Pelosi in da house


… while Dems in the Senate rock it.

Today, I sent this note to Harvey Jacobs, the urban planning professor I had in 1994. He taught Green Politics.

Dear Professor Jacobs,

In 1994, I took your Green Politics class as a senior German major. I wouldn’t expect you to remember me, but our final project was on the history of Madison’s waste management and landfills.

But that’s not why I write. Yours was the first class, the day after the election in 1994, when the Democrats lost so heavily to the Republicans. When you walked into class, you started our discussion with, “Are you depressed? I’m depressed.” The one hopeful thing you mentioned was that eventually, the pendulum would have to swing back. I had to think of that last night as election returns came in–that maybe indeed, the pendulum is swinging back.

I have to wonder, what will you say to your class this week?

Best regards,

Molly Steenson

If I were teaching, I’d say I was hopeful for the first time in many, many years.

1 comment

  1. Nice note–I, too, remember feeling depressed in ’94. Still, the tide of Bill was so strong that it washed away that angst.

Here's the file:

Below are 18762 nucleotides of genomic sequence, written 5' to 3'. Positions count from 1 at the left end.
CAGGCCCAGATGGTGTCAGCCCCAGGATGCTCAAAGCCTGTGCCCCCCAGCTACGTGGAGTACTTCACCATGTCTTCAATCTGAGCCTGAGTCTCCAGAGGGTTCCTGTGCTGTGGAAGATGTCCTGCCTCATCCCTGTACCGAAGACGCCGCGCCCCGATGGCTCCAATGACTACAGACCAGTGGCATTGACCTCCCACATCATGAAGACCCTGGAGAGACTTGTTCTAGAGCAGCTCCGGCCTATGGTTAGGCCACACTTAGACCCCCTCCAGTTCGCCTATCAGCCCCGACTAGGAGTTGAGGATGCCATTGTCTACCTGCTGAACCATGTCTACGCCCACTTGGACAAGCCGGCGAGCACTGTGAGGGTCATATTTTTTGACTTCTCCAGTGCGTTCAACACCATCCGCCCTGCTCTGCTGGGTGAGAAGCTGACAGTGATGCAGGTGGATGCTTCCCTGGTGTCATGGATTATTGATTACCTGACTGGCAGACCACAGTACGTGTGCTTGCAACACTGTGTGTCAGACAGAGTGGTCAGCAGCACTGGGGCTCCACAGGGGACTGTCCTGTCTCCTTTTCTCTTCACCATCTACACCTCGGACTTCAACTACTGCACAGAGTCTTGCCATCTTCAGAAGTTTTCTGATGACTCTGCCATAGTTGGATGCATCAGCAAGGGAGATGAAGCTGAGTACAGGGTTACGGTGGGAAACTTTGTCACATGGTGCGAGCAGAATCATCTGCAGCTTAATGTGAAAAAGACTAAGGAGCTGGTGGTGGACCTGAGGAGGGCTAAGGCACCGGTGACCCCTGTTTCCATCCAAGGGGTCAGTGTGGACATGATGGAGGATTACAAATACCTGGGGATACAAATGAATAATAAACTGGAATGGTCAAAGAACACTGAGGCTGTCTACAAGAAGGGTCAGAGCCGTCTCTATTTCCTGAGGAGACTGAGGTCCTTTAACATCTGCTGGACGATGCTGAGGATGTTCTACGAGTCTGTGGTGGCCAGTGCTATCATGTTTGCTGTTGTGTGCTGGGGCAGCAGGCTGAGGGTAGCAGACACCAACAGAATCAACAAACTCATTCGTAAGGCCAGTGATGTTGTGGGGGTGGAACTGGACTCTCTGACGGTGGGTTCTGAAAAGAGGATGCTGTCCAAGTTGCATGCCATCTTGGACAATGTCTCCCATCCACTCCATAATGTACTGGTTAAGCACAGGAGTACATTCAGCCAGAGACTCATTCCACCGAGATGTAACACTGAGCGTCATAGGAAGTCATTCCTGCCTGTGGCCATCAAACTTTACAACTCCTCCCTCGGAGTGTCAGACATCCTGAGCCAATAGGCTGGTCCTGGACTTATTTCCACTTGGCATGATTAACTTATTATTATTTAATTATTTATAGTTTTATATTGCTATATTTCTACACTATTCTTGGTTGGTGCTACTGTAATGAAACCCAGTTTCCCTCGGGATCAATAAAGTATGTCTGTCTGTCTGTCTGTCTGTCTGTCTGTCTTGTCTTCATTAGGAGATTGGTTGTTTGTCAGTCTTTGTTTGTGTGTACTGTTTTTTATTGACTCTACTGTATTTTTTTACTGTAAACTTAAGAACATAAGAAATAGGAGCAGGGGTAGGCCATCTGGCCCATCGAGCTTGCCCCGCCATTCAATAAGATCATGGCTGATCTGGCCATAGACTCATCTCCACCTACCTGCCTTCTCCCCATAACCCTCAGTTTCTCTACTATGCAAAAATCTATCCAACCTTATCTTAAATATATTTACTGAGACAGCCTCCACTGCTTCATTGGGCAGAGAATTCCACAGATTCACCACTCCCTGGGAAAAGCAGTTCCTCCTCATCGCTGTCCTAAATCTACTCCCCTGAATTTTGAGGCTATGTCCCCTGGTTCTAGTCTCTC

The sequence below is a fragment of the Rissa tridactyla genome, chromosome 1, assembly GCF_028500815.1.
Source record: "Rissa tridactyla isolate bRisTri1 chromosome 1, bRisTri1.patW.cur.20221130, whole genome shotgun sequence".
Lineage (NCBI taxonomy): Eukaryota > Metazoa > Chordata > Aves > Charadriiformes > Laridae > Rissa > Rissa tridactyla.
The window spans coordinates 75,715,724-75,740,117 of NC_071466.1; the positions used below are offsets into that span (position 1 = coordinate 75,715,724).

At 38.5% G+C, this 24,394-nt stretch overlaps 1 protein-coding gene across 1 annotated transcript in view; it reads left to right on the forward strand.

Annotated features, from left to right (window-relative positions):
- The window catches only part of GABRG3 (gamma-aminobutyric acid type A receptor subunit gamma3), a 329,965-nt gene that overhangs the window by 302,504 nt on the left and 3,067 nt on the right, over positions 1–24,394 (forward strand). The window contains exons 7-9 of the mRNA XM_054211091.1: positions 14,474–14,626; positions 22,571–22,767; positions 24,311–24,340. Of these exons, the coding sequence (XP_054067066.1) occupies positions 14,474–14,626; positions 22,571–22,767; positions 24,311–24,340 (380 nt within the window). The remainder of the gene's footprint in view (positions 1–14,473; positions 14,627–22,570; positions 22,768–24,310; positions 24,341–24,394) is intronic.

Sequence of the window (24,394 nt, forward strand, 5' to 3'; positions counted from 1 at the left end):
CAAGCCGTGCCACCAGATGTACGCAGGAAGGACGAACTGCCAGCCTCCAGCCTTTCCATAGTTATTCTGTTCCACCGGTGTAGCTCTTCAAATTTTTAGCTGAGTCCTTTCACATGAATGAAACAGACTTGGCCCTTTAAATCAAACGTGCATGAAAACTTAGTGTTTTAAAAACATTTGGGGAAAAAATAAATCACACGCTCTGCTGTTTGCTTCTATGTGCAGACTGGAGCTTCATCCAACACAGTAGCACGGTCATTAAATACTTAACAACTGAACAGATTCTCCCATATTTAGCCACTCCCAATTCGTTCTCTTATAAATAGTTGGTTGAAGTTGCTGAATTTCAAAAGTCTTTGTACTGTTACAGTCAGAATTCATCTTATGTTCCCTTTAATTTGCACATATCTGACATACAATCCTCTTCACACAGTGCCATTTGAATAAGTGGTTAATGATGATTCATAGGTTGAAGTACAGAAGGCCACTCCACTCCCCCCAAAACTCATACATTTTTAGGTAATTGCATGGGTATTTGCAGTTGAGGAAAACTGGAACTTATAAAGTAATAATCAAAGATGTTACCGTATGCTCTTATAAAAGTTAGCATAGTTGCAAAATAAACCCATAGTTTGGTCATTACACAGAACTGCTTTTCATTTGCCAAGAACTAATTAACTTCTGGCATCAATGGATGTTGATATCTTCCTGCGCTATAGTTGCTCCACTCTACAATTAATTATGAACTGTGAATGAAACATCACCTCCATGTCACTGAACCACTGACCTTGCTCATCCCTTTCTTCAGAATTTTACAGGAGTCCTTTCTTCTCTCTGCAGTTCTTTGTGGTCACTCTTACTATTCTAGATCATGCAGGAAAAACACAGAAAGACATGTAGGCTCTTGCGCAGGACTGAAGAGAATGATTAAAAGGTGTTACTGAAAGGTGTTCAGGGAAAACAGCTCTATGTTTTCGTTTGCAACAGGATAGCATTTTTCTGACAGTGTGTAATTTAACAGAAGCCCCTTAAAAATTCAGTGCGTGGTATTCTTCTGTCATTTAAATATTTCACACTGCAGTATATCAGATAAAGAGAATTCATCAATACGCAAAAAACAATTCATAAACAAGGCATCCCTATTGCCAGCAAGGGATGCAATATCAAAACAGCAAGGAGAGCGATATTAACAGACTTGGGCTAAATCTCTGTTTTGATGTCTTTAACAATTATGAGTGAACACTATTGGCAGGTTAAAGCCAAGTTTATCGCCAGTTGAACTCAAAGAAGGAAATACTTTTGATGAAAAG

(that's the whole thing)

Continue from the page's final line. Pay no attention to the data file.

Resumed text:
On the other hand, I wonder why profs need to espouse their personal political beliefs in class. It just leads to so much right-wing bashing, validating screedheaads from Limbaugh to O’Reilly & all the wannabes in between.
    I think it’s irrelevant whether a prof is Repub or Dem–and is probably inappropriate in the classroom. After all, if the class is a history of Madison’s waste management & landfills, shouldn’t the political discussion be about what did happen and challenging students to ponder why decisions were made, rather than adding judgement on those decisions? As HK Butterfield said, “Let the people of the past live in the past.”
    So while I totally agree with your political stance, I’m just worried that Jacobs’ comment lead to right-wing derision. Let’s face it–a Republican student in the class probably would’ve felt uncomofortable, eh?

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